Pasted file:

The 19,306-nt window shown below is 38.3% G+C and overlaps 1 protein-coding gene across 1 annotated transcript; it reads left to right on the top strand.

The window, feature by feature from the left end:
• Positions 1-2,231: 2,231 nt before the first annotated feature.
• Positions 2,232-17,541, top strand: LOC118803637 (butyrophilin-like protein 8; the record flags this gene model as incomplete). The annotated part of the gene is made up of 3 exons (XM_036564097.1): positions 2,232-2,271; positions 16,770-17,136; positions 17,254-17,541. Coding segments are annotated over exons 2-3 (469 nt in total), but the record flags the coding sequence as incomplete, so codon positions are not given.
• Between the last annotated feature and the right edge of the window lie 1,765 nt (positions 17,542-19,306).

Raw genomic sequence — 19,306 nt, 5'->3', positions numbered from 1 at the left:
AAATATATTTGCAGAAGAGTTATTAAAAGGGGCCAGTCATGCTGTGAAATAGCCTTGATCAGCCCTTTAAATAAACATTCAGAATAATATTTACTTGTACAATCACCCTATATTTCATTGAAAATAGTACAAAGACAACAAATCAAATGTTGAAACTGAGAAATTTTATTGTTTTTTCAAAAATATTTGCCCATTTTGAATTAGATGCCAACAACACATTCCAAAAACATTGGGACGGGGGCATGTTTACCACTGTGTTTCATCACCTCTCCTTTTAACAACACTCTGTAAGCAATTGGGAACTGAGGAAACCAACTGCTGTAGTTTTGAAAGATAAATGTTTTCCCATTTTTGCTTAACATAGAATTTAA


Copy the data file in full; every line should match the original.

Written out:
The 19,306-nt window shown below is 38.3% G+C and overlaps 1 protein-coding gene across 1 annotated transcript; it reads left to right on the top strand.

The window, feature by feature from the left end:
• Positions 1-2,231: 2,231 nt before the first annotated feature.
• Positions 2,232-17,541, top strand: LOC118803637 (butyrophilin-like protein 8; the record flags this gene model as incomplete). The annotated part of the gene is made up of 3 exons (XM_036564097.1): positions 2,232-2,271; positions 16,770-17,136; positions 17,254-17,541. Coding segments are annotated over exons 2-3 (469 nt in total), but the record flags the coding sequence as incomplete, so codon positions are not given.
• Between the last annotated feature and the right edge of the window lie 1,765 nt (positions 17,542-19,306).

Raw genomic sequence — 19,306 nt, 5'->3', positions numbered from 1 at the left:
AAATATATTTGCAGAAGAGTTATTAAAAGGGGCCAGTCATGCTGTGAAATAGCCTTGATCAGCCCTTTAAATAAACATTCAGAATAATATTTACTTGTACAATCACCCTATATTTCATTGAAAATAGTACAAAGACAACAAATCAAATGTTGAAACTGAGAAATTTTATTGTTTTTTCAAAAATATTTGCCCATTTTGAATTAGATGCCAACAACACATTCCAAAAACATTGGGACGGGGGCATGTTTACCACTGTGTTTCATCACCTCTCCTTTTAACAACACTCTGTAAGCAATTGGGAACTGAGGAAACCAACTGCTGTAGTTTTGAAAGATAAATGTTTTCCCATTTTTGCTTAACATAGAATTTAA